6. An analysis of 11,430 Play Store apps found that 14.2% used a privacy policy with contradicting statements about user data collection practices. A large number of Android mobile apps listed on the official Google Play Store contain self-contradictory language in their privacy policies in regards to data collection practices. In an academic study published last year, researchers created a tool named PolicyLint that analyzed the language used in the privacy policies of 11,430 Play Store apps. They found that 14.2% (1,618 apps) contained a privacy policy with logical contradicting statements about data collection. Examples include privacy policies that stated in one section that they do not collect personal data, only to contradict themselves in subsequent sections, where they state they collect emails or customer names -- which are clearly personally-idenfiable information. In some cases, templates are to blame While the research team could not determine the app maker's intent in using contradicting statements in their privacy policy, researchers feel the primary purpose was to mislead users if they ever took the time to read the policies. However, they also discovered evidence of the contrary. For example, the research team found 59 apps that used online services to auto-generate a privacy policy. A deeper look at the online services revealed that the self-contradicting statements were part of the template itself, and not the app maker's addition. "I think we found four-five different templates," said Benjamin Andow, of IBM Research, and one of the study's authors. However, the vast majority of other privacy policies were unique to each app, and did not appear to be the result of an accident. In these cases, the research team says these app makers are susceptible to fines from EU and US privacy watchdogs. "Self-contradictions can lead to the identification of deceptive statements, which are enforceable by the FTC and the DPAs (data protection authorities) of the EU," Andow said, suggesting that their research could be used to track down GDPR abusers. Notifying vendors Furthermore, part of the process of verifying the accuracy of the PolicyLint tool, the research team also took a sample of 510 privacy policies with contradicting statements and manually verified their correctness. Since this process involved a careful analysis of the entire app's policy, the research team also took to notifying the app maker about its inaccurate privacy policy. From the 510 apps, the research team found contact emails for 260 developers, which they notified via email. Of the 260, 244 received the email, as 16 of the public contact email addresses ended up being either invalid or unreachable. Of the 244 emails they send, researchers said they only received 11 replies, following which, only three developers corrected their policies. More details are available in the team's white paper, entitled "PolicyLint: Investigating Internal Privacy Policy Contradictions on Google Play," available for download in PDF format from here or here. The team includes researchers and academics from North Carolina State University, University of Illinois at Urbana-Champaign, and IBM Research. The paper's findings are somewhat consistent to another 2019 study named "On The Ridiculousness of Notice and Consent:Contradictions in App Privacy Policies." This separate study analyzed a bigger sample of Play Store apps for inconsistencies between data collection practices and what was explicitly disclosed in privacy policies. The research team found out that 10.5% of 68,051 apps they analyzed shared personal data with third-party services, yet they did not declare it in their privacy policies. Further, only 22.2% of the 68,051 apps explicitly named third-party partners or affiliates in their privacy policies, with the vast majority of apps hiding where collected user data ends up. Source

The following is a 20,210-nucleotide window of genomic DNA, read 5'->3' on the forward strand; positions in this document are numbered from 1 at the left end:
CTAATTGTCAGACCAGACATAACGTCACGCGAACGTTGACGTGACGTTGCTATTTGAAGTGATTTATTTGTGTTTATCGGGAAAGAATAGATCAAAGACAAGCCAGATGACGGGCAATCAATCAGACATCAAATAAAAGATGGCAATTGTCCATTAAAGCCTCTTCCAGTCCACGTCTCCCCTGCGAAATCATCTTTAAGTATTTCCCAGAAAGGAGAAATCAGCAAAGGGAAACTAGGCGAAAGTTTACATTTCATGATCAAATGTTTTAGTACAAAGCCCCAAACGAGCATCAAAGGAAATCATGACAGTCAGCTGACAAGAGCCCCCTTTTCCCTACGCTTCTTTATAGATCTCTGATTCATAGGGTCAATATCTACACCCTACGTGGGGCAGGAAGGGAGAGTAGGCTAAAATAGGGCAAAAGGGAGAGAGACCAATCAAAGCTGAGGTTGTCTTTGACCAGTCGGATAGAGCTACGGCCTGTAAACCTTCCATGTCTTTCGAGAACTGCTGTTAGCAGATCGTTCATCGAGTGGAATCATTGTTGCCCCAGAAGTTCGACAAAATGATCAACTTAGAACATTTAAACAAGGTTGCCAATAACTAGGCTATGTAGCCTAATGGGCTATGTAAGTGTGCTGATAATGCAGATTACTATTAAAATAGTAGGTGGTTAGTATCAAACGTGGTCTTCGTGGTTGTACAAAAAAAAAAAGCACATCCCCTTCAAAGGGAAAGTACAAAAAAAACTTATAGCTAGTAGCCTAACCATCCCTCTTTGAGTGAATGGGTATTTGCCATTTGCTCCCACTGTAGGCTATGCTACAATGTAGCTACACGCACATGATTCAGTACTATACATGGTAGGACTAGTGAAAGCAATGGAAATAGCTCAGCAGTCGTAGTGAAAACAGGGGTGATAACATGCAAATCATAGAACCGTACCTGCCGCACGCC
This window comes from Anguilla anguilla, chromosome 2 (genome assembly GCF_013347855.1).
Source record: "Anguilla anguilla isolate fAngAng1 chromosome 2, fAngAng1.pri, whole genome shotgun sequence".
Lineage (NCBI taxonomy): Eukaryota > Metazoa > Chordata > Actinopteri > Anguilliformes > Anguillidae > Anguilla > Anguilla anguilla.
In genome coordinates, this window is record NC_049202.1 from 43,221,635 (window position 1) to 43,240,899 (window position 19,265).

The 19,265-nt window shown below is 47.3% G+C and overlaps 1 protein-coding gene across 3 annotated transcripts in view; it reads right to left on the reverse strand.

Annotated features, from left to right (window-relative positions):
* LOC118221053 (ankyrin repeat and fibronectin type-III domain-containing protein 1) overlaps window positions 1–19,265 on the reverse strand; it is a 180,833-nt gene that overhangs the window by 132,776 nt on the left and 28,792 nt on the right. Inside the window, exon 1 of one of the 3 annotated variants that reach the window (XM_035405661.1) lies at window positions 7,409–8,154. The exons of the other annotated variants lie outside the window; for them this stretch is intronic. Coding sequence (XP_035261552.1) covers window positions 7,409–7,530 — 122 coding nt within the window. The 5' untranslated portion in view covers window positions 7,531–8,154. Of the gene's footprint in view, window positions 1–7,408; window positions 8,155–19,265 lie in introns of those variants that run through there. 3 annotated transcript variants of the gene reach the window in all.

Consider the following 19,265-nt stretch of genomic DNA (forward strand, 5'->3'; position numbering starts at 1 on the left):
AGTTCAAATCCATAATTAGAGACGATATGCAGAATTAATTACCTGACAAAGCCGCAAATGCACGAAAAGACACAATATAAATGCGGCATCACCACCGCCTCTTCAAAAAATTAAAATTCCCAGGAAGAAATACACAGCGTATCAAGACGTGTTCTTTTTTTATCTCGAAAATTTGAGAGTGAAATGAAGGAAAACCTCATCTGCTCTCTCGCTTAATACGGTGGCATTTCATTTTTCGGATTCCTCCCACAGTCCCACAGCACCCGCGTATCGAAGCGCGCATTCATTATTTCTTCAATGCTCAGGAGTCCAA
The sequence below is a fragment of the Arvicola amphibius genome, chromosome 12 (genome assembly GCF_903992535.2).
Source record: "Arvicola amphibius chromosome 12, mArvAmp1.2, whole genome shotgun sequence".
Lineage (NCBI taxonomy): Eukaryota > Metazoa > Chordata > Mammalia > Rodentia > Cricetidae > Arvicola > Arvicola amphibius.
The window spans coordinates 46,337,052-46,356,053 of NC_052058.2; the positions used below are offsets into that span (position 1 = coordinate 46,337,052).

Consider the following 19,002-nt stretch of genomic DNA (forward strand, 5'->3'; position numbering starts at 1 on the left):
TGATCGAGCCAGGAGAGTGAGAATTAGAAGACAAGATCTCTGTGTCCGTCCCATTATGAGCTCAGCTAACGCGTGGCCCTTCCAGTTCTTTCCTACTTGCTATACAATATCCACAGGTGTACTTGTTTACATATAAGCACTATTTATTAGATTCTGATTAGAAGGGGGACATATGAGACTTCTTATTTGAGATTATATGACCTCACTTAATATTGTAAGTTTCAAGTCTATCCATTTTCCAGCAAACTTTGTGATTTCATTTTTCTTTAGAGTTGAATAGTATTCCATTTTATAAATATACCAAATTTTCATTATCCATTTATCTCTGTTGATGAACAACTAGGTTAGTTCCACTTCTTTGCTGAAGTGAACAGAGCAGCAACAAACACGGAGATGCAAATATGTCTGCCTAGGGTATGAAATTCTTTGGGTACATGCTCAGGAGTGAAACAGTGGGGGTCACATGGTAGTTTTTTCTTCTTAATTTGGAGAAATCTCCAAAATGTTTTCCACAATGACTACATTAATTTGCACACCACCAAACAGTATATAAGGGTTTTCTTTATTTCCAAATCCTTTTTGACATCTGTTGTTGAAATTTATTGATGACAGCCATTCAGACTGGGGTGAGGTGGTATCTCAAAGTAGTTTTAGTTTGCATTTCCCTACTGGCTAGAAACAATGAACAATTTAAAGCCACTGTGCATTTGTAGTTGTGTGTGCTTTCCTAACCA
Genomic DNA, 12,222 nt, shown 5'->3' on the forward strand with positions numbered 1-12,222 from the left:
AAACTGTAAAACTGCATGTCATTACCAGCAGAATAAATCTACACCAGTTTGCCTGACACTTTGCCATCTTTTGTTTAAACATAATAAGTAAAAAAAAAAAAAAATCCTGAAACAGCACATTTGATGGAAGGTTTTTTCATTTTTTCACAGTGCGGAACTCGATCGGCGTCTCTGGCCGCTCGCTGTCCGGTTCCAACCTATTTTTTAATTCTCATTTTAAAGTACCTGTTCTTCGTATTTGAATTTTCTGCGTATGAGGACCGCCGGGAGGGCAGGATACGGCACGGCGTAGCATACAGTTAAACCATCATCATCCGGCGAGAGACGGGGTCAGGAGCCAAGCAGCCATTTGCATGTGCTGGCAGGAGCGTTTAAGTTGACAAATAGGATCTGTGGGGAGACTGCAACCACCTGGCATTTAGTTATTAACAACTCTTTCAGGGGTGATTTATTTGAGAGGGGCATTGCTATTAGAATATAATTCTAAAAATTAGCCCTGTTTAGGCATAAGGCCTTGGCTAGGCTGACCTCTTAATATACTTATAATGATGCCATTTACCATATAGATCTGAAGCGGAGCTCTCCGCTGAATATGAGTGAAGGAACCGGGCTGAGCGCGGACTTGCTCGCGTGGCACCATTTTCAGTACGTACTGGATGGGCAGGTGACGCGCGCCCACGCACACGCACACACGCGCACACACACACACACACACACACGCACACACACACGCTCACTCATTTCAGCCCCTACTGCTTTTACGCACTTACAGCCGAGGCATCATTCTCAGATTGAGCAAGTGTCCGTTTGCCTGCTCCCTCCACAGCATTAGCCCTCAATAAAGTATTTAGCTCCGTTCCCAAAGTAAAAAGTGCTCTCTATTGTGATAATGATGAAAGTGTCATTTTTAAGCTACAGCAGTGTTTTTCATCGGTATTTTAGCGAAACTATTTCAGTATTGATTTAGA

7. Don’t worry. They want it to be safe.🤣 Justin Paine sits in a pub in Oakland, California, searching the internet for your most sensitive data. It doesn't take him long to find a promising lead. On his laptop, he opens Shodan, a searchable index of cloud servers and other internet-connected devices. Then he types the keyword "Kibana," which reveals more than 15,000 databases stored online. Paine starts digging through the results, a plate of chicken tenders and fries growing cold next to him. "This one's from Russia. This one's from China," Paine said. "This one is just wide open." From there, Paine can sift through each database and check its contents. One database appears to have information about hotel room service. If he keeps looking deeper, he might find credit card or passport numbers. That isn't far-fetched. In the past, he's found databases containing patient information from drug addiction treatment centers, as well as library borrowing records and online gambling transactions. Paine is part of an informal army of web researchers who indulge an obscure passion: scouring the internet for unsecured databases. The databases -- unencrypted and in plain sight -- can contain all sorts of sensitive information, including names, addresses, telephone numbers, bank details, Social Security numbers and medical diagnoses. In the wrong hands, the data could be exploited for fraud, identity theft or blackmail. The data-hunting community is both eclectic and global. Some of its members are professional security experts, others are hobbyists. Some are advanced programmers, others can't write a line of code. They're in Ukraine, Israel, Australia, the US and just about any country you name. They share a common purpose: spurring database owners to lock down your info. The pursuit of unsecured data is a sign of the times. Any organization -- a private company, a nonprofit or a government agency -- can store data on the cloud easily and cheaply. But many software tools that help put databases on the cloud leave the data exposed by default. Even when the tools do make data private from the start, not every organization has the expertise to know it should leave those protections in place. Often, the data just sits there in plain text waiting to be read. That means there'll always be something for people like Paine to find. In April, researchers in Israel found demographic details on more than 80 million US households, including addresses, ages and income level. No one knows how big the problem is, says Troy Hunt, a cybersecurity expert who's chronicled on his blog the issue of exposed databases. There are far more unsecured databases than those publicized by researchers, he says, but you can only count the ones you can see. What's more, new databases are constantly added to the cloud. "It's one of those tip-of-the-iceberg situations," Hunt said. To search out databases, you have to have a high tolerance for boredom and a higher one for disappointment. Paine said it would take hours to find out whether the hotel room service database was actually a cache of exposed sensitive data. Poring over databases can be mind-numbing and tends to be full of false leads. It isn't like searching for a needle in a haystack; it's like searching fields of haystacks hoping one might contain a needle. What's more, there's no guarantee the hunters will be able to prompt the owners of an exposed database to fix the problem. Sometimes, the owner will threaten legal action instead. Database jackpot The payoff, however, can be a thrill. Bob Diachenko, who hunts databases from his office in Ukraine, used to work in public relations for a company called Kromtech, which learned from a security researcher that it had a data breach. The experience intrigued Diachenko, and with no experience he dove into hunting databases. In July, he found records on thousands of US voters in an unsecured database, simply by using the keyword "voter." "If me, a guy with no technical background, can find this data," Diachenko said, "then anybody in the world can find this data." In January, Diachenko found 24 million financial documents related to US mortgages and banking on an exposed database. The publicity generated by the find, as well as others, helps Diachenko promote SecurityDiscovery.com, a cybersecurity consulting business he set up after leaving his previous job. Publicizing a problem Chris Vickery, a director of cyberrisk research at UpGuard, says big finds raise awareness and help drum up business from companies anxious to make sure their names aren't associated with sloppy practices. Even if the companies don't choose UpGuard, he said, the public nature of discoveries helps his field grow. Earlier this year, Vickery looked for something big by searching on "data lake," a term for large compilations of data stored in multiple file formats. The search helped his team make one of the biggest finds to date, a cache of 540 million Facebook records that included user's names, Facebook ID numbers and about 22,000 unencrypted passwords stored in the cloud. The data had been stored by third-party companies, not Facebook itself. "I was swinging for the fences," Vickery said, describing the process. Getting it secured Facebook said it acted swiftly to get the data removed. But not all companies are responsive. When database hunters can't get a company to react, they sometimes turn to a security writer who uses the pen name Dissent. She used to hunt unsecured databases herself but now spends her time prompting companies to respond to data exposures that other researchers find. "An optimal response is, 'Thank you for letting us know. We're securing it and we're notifying patients or customers and the relevant regulators,'" said Dissent, who asked to be identified by her pen name to protect her privacy. Not every company understands what it means for data to be exposed, something Dissent has documented on her website Databreaches.net. In 2017, Diachenko sought her help in reporting exposed health records from a financial software vendor to a New York City hospital. The hospital described the exposure as a hack, even though Diachenko had simply found the data online and didn't break any passwords or encryption to see it. Dissent wrote a blog post explaining that a hospital contractor had left the data unsecured. The hospital hired an external IT company to investigate. Tools for good or bad The search tools that database hunters use are powerful. Sitting in the pub, Paine shows me one of his techniques, which has let him find exposed data on Amazon Web Services databases and which he said was "hacked together with various different tools." The makeshift approach is necessary because data stored on Amazon's cloud service isn't indexed on Shodan. First, he opens a tool called Bucket Stream, which searches through public logs of the security certificates that websites need to access encryption technology. The logs let Paine find the names of new "buckets," or containers for data, stored by Amazon, and check whether they're publicly viewable. Then he uses a separate tool to create a searchable database of his findings. For someone who searches for caches of personal data down between the couch cushions of the internet, Paine doesn't display glee or dismay as he examines the results. This is just the reality of the internet. It's filled with databases that should be locked behind a password and encrypted but aren't. Ideally, companies would hire experts to do the work he does, he says. Companies, he says, should "make sure your data isn't leaking." If that happened more often, Paine would have to find a new hobby. But that might be hard for him. "It's a little bit like a drug," he said, before finally getting around to digging into his fries and chicken. Source